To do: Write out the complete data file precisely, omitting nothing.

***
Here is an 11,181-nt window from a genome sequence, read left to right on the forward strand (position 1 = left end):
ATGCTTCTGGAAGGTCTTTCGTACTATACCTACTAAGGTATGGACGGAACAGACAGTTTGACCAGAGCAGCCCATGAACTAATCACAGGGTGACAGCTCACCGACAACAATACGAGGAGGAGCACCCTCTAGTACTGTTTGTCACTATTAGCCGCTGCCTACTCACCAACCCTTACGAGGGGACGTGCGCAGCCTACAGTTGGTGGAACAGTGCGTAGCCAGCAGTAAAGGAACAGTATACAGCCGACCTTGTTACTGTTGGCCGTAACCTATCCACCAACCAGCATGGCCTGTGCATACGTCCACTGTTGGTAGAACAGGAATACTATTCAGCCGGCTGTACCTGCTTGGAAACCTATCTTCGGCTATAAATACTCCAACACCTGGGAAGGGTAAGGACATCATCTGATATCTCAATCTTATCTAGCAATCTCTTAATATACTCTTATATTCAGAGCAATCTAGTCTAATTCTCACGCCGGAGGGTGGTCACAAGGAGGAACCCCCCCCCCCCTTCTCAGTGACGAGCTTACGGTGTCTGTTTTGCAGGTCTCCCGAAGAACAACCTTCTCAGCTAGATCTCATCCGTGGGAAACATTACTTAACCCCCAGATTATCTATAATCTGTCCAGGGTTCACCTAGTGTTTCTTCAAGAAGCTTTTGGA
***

Here is an 11,181-nt window from a genome sequence, read left to right on the forward strand (position 1 = left end):
ATGCTTCTGGAAGGTCTTTCGTACTATACCTACTAAGGTATGGACGGAACAGACAGTTTGACCAGAGCAGCCCATGAACTAATCACAGGGTGACAGCTCACCGACAACAATACGAGGAGGAGCACCCTCTAGTACTGTTTGTCACTATTAGCCGCTGCCTACTCACCAACCCTTACGAGGGGACGTGCGCAGCCTACAGTTGGTGGAACAGTGCGTAGCCAGCAGTAAAGGAACAGTATACAGCCGACCTTGTTACTGTTGGCCGTAACCTATCCACCAACCAGCATGGCCTGTGCATACGTCCACTGTTGGTAGAACAGGAATACTATTCAGCCGGCTGTACCTGCTTGGAAACCTATCTTCGGCTATAAATACTCCAACACCTGGGAAGGGTAAGGACATCATCTGATATCTCAATCTTATCTAGCAATCTCTTAATATACTCTTATATTCAGAGCAATCTAGTCTAATTCTCACGCCGGAGGGTGGTCACAAGGAGGAACCCCCCCCCCCCTTCTCAGTGACGAGCTTACGGTGTCTGTTTTGCAGGTCTCCCGAAGAACAACCTTCTCAGCTAGATCTCATCCGTGGGAAACATTACTTAACCCCCAGATTATCTATAATCTGTCCAGGGTTCACCTAGTGTTTCTTCAAGAAGCTTTTGGA